Go to the Globe and Mail homepage

Jump to main navigationJump to main content

U.S. Olympic women's soccer player Hope Solo attends a training session during the London 2012 Olympic Games at Eltham College in London. (NIGEL RODDIS/REUTERS)
U.S. Olympic women's soccer player Hope Solo attends a training session during the London 2012 Olympic Games at Eltham College in London. (NIGEL RODDIS/REUTERS)

Television

How the CBC ruined my vacation Add to ...

Hey, how’s it going? Hot enough for ya? It’s not the heat it’s the humidity. Sure thing.

What did I do on my vacation? Don’t get me started. The CBC – with the help of Hope Solo – ruined it.

There I was, sitting around writing some stuff that is none of your business, for now, when I was alerted by my good friend Dave Bidini that CBC had compiled a list of the best books ever written about sports. I paid no attention.

Then, days later, I did. This was in July. The CBC books department list, “Summer Sports Showdown,” was asserted as “the best sports-related reads of all time,” and the public was invited to vote. A handful of books related to a bunch of sports was posted online, and proved interesting reading. The sort of thing that people might argue about. I was especially interested in the soccer category. I am a stakeholder in that area, being one of the few Canadians who has written a book on the subject and, if you’ll indulge me, seen the book published in many other countries.

The soccer book list included a book by the aforementioned Bidini, Fever Pitch by Nick Hornby, Brilliant Orange by David Winner and Solo: A Memoir of Hope by Hope Solo, the goalkeeper for the U.S. women’s soccer team. After recovering from CBC’s naked disregard for my work, I managed to be intrigued by the inclusion of Hope Solo’s book, a work unknown to me. Jiminy, I said to myself, or words to that effect, this memoir by Hope Solo must be some kind of masterpiece of insight and thrilling narrative. So I looked it up. First thing I noted was the publication date: August 14, 2012.

As you will agree, it is the very definition of peculiar to assert that an unpublished book belongs in the category, “the best sports-related reads of all time,” and invite voting on its merits.

So I took to Twitter, as one does these days. To the CBC books people I argued: “Your Soccer list includes the ghostwritten book by U.S. keeper Hope Solo that hasn’t even been published yet – Aug. 14 pub date in U.S.” In a swift reply, CBC declared: “We didn’t consider pub date when making the list, only recommendations. Hope Solo has a lot of fans out there…”

This was almost as comical as the stuff you see on the Sun News Network. Following up, CBC went for polite: “We appreciate your note and will establish firmer rules on pub dates if we do this again in the future.” At this point I was flattered to think they might actually be dimly aware of their foolishness. Mind you, this isn’t a CBC trait.

On and on it went for a day or two. Me: “C’mon, how can you ask people to vote ‘favourite’ for a book that isn’t even published before the closing date of your contest?” Me: “You should remove Hope Solo book from list ‘the best sports-related reads of all time’ as it isn’t even published yet & admit error.” Then, at last, from CBC: “We discussed it & agree.”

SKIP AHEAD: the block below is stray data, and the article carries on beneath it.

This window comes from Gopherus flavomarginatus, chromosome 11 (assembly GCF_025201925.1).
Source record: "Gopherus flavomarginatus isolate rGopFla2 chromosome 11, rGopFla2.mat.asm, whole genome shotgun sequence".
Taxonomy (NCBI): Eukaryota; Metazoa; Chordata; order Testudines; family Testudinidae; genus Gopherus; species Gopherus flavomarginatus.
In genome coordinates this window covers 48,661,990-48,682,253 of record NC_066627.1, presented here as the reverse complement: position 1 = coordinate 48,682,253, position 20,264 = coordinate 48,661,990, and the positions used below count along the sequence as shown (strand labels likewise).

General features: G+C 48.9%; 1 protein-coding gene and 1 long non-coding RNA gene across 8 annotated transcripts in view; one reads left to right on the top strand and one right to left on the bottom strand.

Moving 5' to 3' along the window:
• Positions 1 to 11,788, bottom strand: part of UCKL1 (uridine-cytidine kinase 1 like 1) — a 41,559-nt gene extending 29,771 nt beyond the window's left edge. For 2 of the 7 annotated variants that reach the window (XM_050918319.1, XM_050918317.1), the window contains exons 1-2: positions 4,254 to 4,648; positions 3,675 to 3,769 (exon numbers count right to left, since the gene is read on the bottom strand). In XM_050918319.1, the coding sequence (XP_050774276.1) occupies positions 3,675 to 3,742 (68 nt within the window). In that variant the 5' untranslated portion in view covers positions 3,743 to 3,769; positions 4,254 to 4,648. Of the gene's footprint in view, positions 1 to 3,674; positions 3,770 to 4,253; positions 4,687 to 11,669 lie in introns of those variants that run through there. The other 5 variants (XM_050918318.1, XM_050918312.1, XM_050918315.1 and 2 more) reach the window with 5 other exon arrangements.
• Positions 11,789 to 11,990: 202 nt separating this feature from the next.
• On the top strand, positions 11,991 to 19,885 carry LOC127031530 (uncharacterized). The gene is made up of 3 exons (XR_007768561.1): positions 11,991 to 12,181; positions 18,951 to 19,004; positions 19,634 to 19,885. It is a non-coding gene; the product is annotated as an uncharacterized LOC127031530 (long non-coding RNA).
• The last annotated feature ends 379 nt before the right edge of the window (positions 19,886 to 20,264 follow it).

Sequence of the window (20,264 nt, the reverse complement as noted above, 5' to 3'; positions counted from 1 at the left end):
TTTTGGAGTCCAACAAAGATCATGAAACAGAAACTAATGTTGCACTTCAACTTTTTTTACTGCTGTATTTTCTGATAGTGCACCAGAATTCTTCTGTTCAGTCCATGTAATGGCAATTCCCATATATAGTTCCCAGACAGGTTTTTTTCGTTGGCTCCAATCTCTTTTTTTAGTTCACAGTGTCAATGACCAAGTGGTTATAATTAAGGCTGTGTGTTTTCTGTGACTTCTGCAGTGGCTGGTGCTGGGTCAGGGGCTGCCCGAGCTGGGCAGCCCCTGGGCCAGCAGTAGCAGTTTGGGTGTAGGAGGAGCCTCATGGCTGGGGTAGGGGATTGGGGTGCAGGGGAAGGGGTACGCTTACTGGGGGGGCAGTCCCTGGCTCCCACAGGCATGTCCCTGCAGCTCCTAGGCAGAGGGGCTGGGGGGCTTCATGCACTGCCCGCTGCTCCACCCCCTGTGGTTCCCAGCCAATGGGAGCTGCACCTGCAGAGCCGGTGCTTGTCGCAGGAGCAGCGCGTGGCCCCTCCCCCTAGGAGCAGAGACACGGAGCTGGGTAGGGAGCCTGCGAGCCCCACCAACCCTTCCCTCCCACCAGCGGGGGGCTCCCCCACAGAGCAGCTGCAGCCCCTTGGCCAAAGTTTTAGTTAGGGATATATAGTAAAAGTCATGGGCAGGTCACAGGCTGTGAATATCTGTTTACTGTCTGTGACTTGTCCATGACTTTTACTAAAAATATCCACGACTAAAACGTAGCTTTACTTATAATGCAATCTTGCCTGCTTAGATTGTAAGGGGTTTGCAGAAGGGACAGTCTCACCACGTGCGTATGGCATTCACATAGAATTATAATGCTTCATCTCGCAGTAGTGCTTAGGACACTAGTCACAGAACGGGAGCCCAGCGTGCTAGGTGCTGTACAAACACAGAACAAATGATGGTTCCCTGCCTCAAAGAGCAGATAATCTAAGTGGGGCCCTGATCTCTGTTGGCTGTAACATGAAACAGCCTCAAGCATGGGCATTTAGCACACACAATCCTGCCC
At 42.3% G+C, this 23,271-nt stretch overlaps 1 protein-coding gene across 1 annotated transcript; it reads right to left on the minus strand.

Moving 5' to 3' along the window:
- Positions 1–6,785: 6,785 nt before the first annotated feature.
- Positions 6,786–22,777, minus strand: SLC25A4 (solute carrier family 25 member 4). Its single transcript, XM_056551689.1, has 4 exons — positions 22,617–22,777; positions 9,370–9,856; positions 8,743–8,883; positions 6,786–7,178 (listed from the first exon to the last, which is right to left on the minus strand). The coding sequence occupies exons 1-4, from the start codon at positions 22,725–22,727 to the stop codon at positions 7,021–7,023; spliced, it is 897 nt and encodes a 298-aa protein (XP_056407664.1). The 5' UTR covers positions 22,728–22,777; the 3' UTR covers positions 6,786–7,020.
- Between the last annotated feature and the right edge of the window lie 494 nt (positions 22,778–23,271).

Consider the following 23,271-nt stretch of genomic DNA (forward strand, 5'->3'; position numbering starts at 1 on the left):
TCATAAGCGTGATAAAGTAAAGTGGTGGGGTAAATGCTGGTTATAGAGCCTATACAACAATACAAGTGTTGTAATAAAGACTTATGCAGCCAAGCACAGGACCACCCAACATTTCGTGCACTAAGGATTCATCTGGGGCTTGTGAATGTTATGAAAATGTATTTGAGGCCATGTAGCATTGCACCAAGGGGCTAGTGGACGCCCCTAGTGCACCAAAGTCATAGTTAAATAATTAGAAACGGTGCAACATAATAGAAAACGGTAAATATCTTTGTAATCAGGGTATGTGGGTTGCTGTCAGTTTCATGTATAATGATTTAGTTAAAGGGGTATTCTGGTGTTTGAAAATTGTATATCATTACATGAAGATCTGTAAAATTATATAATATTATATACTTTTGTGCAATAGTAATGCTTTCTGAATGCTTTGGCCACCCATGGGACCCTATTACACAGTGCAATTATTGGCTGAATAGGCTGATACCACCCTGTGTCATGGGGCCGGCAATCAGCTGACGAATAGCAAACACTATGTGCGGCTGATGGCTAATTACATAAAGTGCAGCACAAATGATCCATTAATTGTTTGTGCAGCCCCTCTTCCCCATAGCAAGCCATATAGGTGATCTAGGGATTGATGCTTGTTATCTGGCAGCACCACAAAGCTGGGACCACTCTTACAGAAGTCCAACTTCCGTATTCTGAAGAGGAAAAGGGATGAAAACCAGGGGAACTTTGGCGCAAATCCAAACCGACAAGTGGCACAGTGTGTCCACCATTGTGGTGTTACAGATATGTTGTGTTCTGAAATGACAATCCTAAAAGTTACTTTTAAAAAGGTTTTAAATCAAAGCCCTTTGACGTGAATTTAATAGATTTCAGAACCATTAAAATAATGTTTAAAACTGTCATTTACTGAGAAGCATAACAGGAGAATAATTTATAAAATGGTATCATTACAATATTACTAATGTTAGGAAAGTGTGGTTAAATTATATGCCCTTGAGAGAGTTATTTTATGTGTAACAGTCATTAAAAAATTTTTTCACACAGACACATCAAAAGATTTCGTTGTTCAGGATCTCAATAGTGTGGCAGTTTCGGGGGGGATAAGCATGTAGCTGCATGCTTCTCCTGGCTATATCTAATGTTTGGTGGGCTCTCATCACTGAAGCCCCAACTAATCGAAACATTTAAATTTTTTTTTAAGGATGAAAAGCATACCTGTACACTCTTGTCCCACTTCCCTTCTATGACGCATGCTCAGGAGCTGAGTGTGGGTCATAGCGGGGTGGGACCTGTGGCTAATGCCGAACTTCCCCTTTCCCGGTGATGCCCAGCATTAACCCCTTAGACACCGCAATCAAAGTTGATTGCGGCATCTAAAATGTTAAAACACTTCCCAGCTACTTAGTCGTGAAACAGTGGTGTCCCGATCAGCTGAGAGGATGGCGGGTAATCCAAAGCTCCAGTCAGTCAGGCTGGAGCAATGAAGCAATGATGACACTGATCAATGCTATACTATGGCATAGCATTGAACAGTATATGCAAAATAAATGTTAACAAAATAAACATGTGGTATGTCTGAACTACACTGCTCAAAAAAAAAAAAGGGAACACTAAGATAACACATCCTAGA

Victory! So if you’re wondering what I did on my vacation, a portion was spent taking the CBC to task for being mildly idiotic. In other words, no vacation. It’s what I do when I’m not on vacation. There is no respite. Don’t get me started.

Of course, while the CBC was jonesing for the American soccer player Solo, the Canadian women’s soccer team was storming through the Olympics, gripping the country with fevered admiration. Oh my, the Olympics. The best Olympic moment, by far, was Diana Matheson’s smile after she scored THAT goal, in the Bronze medal game. In general, though, the Olympic experience was maddening – figuring out what event was on what channel, over and over. Don’t get me started. Oh sure, it was cute that one incessant commercial revived a masterpiece by The Troggs, the song With a Girl Like You. But even that got old.

Since I felt I was still working, more or less, I surfed around TV just to keep an eye on things. Last week I was deeply dismayed to find that on Sun News Network, Ezra Levant is still jawing on about a cabal of lefty journalists, communists, Cuba and the threat posed to our way of life by commie-loving media types. Seriously, he’s still at it.

Look, when tragedy strikes, our innate sense of kindness must surface. Levant has tragically buckled under the weight of obsession. If you know Ezra, please advise him to take up knitting. It is a well-known fact that dyspeptic, choleric men who succumb to fixations can benefit enormously from grasping knitting needles and methodically constructing baby socks, doilies or potholders. A knitting circle where gloomy, fixated men knit and swap tales of their hangups, is a temple of therapy. Besides, if Levant joined a knitting circle, the audience for his idée fixe would certainly increase.

I’m back. Though it feels like I haven’t been away at all. Vacation? I am a paragon of dedication. Don’t get me started.

PS: Get up early Thursday or set the PVR for Canada against Norway in the FIFA U-20 Women’s World Cup of Soccer (CBC, 6 a.m.). The Canadian women thrashed Argentina 6-0 in its opening game earlier this week. These are the stars of the future, with the next Women’s World Cup happening here in Canada in 2015.

PPS: Memo to CBC – Hope Solo doesn’t play for Canada.

 

In the know

Most popular video »

Highlights

More from The Globe and Mail

Most Popular Stories